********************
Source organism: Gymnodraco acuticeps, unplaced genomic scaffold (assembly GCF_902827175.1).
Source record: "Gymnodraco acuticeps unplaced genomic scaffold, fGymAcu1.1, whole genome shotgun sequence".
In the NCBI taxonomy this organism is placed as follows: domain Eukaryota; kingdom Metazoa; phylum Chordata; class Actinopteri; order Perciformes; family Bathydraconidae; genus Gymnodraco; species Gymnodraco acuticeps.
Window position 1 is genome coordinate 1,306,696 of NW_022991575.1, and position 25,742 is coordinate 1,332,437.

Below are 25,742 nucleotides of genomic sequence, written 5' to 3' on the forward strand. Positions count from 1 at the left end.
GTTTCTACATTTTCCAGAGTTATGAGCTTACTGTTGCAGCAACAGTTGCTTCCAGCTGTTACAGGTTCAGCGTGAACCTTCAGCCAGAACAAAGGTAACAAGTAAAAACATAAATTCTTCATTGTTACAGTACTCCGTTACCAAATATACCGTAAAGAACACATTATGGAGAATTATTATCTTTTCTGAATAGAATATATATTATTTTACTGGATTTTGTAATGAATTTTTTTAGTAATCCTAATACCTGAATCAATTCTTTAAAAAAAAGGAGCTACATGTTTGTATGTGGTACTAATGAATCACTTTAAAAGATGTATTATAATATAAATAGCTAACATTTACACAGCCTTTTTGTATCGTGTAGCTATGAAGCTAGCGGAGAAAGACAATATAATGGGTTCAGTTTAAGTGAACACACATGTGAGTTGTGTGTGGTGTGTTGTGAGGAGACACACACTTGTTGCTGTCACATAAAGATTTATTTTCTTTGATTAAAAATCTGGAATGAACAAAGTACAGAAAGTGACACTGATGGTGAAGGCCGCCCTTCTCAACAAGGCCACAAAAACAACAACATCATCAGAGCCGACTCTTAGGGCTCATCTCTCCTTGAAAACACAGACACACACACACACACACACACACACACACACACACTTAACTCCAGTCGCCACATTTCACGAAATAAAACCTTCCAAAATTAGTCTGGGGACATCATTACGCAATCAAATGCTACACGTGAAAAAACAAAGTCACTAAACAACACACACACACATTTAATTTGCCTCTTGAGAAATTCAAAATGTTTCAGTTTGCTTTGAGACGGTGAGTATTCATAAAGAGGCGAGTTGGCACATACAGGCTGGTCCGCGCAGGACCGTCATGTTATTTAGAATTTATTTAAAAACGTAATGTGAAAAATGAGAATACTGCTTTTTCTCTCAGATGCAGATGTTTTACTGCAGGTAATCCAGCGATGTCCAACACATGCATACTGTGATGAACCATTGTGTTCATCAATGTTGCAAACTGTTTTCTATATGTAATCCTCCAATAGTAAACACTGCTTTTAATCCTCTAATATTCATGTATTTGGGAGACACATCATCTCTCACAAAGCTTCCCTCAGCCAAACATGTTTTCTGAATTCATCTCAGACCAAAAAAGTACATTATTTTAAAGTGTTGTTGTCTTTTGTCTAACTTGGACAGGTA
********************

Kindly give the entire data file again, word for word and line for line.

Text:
Source organism: Gymnodraco acuticeps, unplaced genomic scaffold (assembly GCF_902827175.1).
Source record: "Gymnodraco acuticeps unplaced genomic scaffold, fGymAcu1.1, whole genome shotgun sequence".
In the NCBI taxonomy this organism is placed as follows: domain Eukaryota; kingdom Metazoa; phylum Chordata; class Actinopteri; order Perciformes; family Bathydraconidae; genus Gymnodraco; species Gymnodraco acuticeps.
Window position 1 is genome coordinate 1,306,696 of NW_022991575.1, and position 25,742 is coordinate 1,332,437.

Below are 25,742 nucleotides of genomic sequence, written 5' to 3' on the forward strand. Positions count from 1 at the left end.
GTTTCTACATTTTCCAGAGTTATGAGCTTACTGTTGCAGCAACAGTTGCTTCCAGCTGTTACAGGTTCAGCGTGAACCTTCAGCCAGAACAAAGGTAACAAGTAAAAACATAAATTCTTCATTGTTACAGTACTCCGTTACCAAATATACCGTAAAGAACACATTATGGAGAATTATTATCTTTTCTGAATAGAATATATATTATTTTACTGGATTTTGTAATGAATTTTTTTAGTAATCCTAATACCTGAATCAATTCTTTAAAAAAAAGGAGCTACATGTTTGTATGTGGTACTAATGAATCACTTTAAAAGATGTATTATAATATAAATAGCTAACATTTACACAGCCTTTTTGTATCGTGTAGCTATGAAGCTAGCGGAGAAAGACAATATAATGGGTTCAGTTTAAGTGAACACACATGTGAGTTGTGTGTGGTGTGTTGTGAGGAGACACACACTTGTTGCTGTCACATAAAGATTTATTTTCTTTGATTAAAAATCTGGAATGAACAAAGTACAGAAAGTGACACTGATGGTGAAGGCCGCCCTTCTCAACAAGGCCACAAAAACAACAACATCATCAGAGCCGACTCTTAGGGCTCATCTCTCCTTGAAAACACAGACACACACACACACACACACACACACACACACACACTTAACTCCAGTCGCCACATTTCACGAAATAAAACCTTCCAAAATTAGTCTGGGGACATCATTACGCAATCAAATGCTACACGTGAAAAAACAAAGTCACTAAACAACACACACACACATTTAATTTGCCTCTTGAGAAATTCAAAATGTTTCAGTTTGCTTTGAGACGGTGAGTATTCATAAAGAGGCGAGTTGGCACATACAGGCTGGTCCGCGCAGGACCGTCATGTTATTTAGAATTTATTTAAAAACGTAATGTGAAAAATGAGAATACTGCTTTTTCTCTCAGATGCAGATGTTTTACTGCAGGTAATCCAGCGATGTCCAACACATGCATACTGTGATGAACCATTGTGTTCATCAATGTTGCAAACTGTTTTCTATATGTAATCCTCCAATAGTAAACACTGCTTTTAATCCTCTAATATTCATGTATTTGGGAGACACATCATCTCTCACAAAGCTTCCCTCAGCCAAACATGTTTTCTGAATTCATCTCAGACCAAAAAAGTACATTATTTTAAAGTGTTGTTGTCTTTTGTCTAACTTGGACAGGTA